We ain’t no crash test dummies, grumble security researchers

Minor controversy erupts over chained iOS exploit that harvests crash dumps

UPDATED Crash analysis firm ZecOps has batted away criticism that a recently released iOS exploit presents a privacy risk for researchers that use it.

The proof-of-concept (PoC) exploit developed by the firm chains a number of bugs that allows its users to run code in the context of the iOS kernel.

Researchers can use the code in conjunction with WebKit vulnerabilities or other iOS security bugs in the course of probing the security of iOS devices such as iPhones and iPads.

What’s unusual, however, is that the software happens to also steal crash dumps from any system it’s run on, as ZecOps explains in a blog post:

The POC released today is just an initial version that will allow others to take it further. The POC shares basic analytics data with ZecOps to find additional vulnerabilities and help further secure iOS – this option can be disabled in the source.

Because of its behavior, the proof-of-concept code is likely to steal sensitive information belonging to those who run it.

Some security pros recoiled when this unusual behavior was highlighted by a researcher on Twitter.

“That’s a new one,” noted Google security researcher Tavis Ormandy.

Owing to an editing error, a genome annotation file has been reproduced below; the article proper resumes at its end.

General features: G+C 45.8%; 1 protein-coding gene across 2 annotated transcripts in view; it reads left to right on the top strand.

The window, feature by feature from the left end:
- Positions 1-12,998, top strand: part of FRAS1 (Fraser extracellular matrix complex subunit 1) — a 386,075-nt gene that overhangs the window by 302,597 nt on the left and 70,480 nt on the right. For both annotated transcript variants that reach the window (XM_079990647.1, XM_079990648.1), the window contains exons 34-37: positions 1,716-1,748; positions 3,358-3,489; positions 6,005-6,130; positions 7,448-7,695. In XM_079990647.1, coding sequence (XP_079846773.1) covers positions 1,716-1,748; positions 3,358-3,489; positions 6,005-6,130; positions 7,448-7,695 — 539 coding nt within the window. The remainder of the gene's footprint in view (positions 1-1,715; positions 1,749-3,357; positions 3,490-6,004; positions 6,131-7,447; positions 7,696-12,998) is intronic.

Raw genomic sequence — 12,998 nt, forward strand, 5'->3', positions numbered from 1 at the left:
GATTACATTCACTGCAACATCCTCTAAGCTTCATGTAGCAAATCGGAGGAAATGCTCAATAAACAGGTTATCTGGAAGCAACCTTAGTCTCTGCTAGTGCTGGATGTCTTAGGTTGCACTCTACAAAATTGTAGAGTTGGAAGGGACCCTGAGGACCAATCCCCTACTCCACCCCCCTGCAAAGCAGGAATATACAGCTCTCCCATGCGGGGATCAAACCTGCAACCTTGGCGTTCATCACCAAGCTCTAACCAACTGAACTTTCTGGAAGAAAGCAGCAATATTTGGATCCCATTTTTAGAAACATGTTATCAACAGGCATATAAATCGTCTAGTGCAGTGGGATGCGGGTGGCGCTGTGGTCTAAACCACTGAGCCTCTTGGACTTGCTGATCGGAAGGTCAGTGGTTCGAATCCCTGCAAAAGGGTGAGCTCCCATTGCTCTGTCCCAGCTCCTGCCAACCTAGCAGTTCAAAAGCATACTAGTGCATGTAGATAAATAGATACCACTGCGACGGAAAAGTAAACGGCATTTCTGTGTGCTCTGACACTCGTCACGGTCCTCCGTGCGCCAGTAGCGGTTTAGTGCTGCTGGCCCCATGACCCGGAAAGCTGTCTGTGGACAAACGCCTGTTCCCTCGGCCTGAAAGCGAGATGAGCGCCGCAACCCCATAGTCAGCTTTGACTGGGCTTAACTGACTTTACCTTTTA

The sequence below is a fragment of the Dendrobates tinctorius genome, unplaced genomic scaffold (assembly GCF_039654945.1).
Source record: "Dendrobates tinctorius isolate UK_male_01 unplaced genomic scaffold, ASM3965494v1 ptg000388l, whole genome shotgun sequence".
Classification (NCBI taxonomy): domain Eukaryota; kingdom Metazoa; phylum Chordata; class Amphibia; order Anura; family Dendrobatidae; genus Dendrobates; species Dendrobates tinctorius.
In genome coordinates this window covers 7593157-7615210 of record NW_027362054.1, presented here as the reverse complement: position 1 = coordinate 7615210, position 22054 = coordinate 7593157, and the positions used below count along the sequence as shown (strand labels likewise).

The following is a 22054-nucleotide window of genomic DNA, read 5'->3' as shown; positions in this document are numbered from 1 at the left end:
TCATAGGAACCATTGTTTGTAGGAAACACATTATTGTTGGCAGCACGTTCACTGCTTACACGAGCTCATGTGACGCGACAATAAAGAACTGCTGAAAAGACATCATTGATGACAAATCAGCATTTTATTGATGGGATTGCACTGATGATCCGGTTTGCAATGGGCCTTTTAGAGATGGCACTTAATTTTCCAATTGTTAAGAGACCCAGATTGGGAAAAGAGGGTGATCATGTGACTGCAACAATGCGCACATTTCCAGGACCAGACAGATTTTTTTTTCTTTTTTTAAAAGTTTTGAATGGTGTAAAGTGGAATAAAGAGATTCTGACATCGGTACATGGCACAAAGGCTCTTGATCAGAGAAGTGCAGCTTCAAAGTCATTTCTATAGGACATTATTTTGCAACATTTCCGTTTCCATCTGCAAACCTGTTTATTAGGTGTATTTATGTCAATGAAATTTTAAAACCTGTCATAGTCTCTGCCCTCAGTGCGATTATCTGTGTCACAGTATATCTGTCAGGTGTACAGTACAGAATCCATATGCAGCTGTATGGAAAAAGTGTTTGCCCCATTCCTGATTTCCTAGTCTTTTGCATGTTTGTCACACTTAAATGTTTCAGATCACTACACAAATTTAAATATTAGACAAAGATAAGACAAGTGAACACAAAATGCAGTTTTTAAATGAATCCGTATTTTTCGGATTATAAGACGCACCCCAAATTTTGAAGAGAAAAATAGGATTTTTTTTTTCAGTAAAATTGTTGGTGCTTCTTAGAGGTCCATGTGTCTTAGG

Company response

ZecOps exploits harvest any crash dump on devices it runs on – not just those related to a particular test run.

The researcher who discovered the behavior said that it would be better if ZecOps requested explicit consent anytime people sent them logs.

In response to these criticisms, the company said it was open about what it was doing.

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Zuk Avraham, Founder/CEO of ZecOps, told The Daily Swig: “We transparently communicated what is collected and its purpose in our blog and GitHub, in this open source research.

“We released an update within hours following this UX improvement request.”

Avraham subsequently clarified that this "UX improvement request involved a UI [user interface] option to disable telemetry sharing in a convenient way".

ZecOps specializes in technology that “automatically analyzes crashes in order to detect attackers’ mistakes and discover sophisticated attacks”.

The exploit at the center of the minor controversy was obtained as part of ZecOps Reverse Bounty, and donated to FreeTheSandbox initiative.

This story was updated toadd attribution of the quote from ZecOps

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